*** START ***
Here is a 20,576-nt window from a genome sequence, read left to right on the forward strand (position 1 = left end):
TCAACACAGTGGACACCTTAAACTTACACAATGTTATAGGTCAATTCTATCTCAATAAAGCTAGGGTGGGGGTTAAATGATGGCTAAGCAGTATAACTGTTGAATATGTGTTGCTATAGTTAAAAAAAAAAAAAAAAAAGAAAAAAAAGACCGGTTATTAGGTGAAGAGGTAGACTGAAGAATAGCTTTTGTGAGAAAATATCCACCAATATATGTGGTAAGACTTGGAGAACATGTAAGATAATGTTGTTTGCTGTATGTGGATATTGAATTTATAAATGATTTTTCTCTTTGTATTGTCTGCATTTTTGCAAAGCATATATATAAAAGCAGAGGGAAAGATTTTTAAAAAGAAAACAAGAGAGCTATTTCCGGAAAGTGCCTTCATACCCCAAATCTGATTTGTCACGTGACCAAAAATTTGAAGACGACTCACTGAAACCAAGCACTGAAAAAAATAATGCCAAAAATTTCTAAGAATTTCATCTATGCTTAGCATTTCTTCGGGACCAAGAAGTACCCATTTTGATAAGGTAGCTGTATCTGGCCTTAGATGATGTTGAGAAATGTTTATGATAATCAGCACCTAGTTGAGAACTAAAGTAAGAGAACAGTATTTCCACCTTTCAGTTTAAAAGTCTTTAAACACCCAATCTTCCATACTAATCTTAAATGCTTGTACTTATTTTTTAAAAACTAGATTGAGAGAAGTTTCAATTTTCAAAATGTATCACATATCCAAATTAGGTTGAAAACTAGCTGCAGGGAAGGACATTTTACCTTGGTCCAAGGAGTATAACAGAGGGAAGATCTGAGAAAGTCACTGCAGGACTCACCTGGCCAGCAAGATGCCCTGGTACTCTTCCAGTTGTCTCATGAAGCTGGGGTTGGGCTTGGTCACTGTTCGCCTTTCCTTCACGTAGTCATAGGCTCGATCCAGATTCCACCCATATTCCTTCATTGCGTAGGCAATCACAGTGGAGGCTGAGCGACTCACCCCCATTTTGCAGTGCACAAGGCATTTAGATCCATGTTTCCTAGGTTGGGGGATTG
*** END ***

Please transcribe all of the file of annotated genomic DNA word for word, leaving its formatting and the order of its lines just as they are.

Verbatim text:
Here is a 20,576-nt window from a genome sequence, read left to right on the forward strand (position 1 = left end):
TCAACACAGTGGACACCTTAAACTTACACAATGTTATAGGTCAATTCTATCTCAATAAAGCTAGGGTGGGGGTTAAATGATGGCTAAGCAGTATAACTGTTGAATATGTGTTGCTATAGTTAAAAAAAAAAAAAAAAAAGAAAAAAAAGACCGGTTATTAGGTGAAGAGGTAGACTGAAGAATAGCTTTTGTGAGAAAATATCCACCAATATATGTGGTAAGACTTGGAGAACATGTAAGATAATGTTGTTTGCTGTATGTGGATATTGAATTTATAAATGATTTTTCTCTTTGTATTGTCTGCATTTTTGCAAAGCATATATATAAAAGCAGAGGGAAAGATTTTTAAAAAGAAAACAAGAGAGCTATTTCCGGAAAGTGCCTTCATACCCCAAATCTGATTTGTCACGTGACCAAAAATTTGAAGACGACTCACTGAAACCAAGCACTGAAAAAAATAATGCCAAAAATTTCTAAGAATTTCATCTATGCTTAGCATTTCTTCGGGACCAAGAAGTACCCATTTTGATAAGGTAGCTGTATCTGGCCTTAGATGATGTTGAGAAATGTTTATGATAATCAGCACCTAGTTGAGAACTAAAGTAAGAGAACAGTATTTCCACCTTTCAGTTTAAAAGTCTTTAAACACCCAATCTTCCATACTAATCTTAAATGCTTGTACTTATTTTTTAAAAACTAGATTGAGAGAAGTTTCAATTTTCAAAATGTATCACATATCCAAATTAGGTTGAAAACTAGCTGCAGGGAAGGACATTTTACCTTGGTCCAAGGAGTATAACAGAGGGAAGATCTGAGAAAGTCACTGCAGGACTCACCTGGCCAGCAAGATGCCCTGGTACTCTTCCAGTTGTCTCATGAAGCTGGGGTTGGGCTTGGTCACTGTTCGCCTTTCCTTCACGTAGTCATAGGCTCGATCCAGATTCCACCCATATTCCTTCATTGCGTAGGCAATCACAGTGGAGGCTGAGCGACTCACCCCCATTTTGCAGTGCACAAGGCATTTAGATCCATGTTTCCTAGGTTGGGGGATTG